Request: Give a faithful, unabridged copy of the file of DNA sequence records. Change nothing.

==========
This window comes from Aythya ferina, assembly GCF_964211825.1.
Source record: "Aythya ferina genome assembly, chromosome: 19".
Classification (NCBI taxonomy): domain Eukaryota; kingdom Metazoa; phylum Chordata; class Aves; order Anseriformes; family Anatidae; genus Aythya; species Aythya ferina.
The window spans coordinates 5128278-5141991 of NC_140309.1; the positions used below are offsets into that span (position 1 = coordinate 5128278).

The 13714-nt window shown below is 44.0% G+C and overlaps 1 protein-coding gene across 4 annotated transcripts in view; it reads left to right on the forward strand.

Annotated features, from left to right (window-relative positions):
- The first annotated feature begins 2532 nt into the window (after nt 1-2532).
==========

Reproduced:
This window comes from Aythya ferina, assembly GCF_964211825.1.
Source record: "Aythya ferina genome assembly, chromosome: 19".
Classification (NCBI taxonomy): domain Eukaryota; kingdom Metazoa; phylum Chordata; class Aves; order Anseriformes; family Anatidae; genus Aythya; species Aythya ferina.
The window spans coordinates 5128278-5141991 of NC_140309.1; the positions used below are offsets into that span (position 1 = coordinate 5128278).

The 13714-nt window shown below is 44.0% G+C and overlaps 1 protein-coding gene across 4 annotated transcripts in view; it reads left to right on the forward strand.

Annotated features, from left to right (window-relative positions):
- The first annotated feature begins 2532 nt into the window (after nt 1-2532).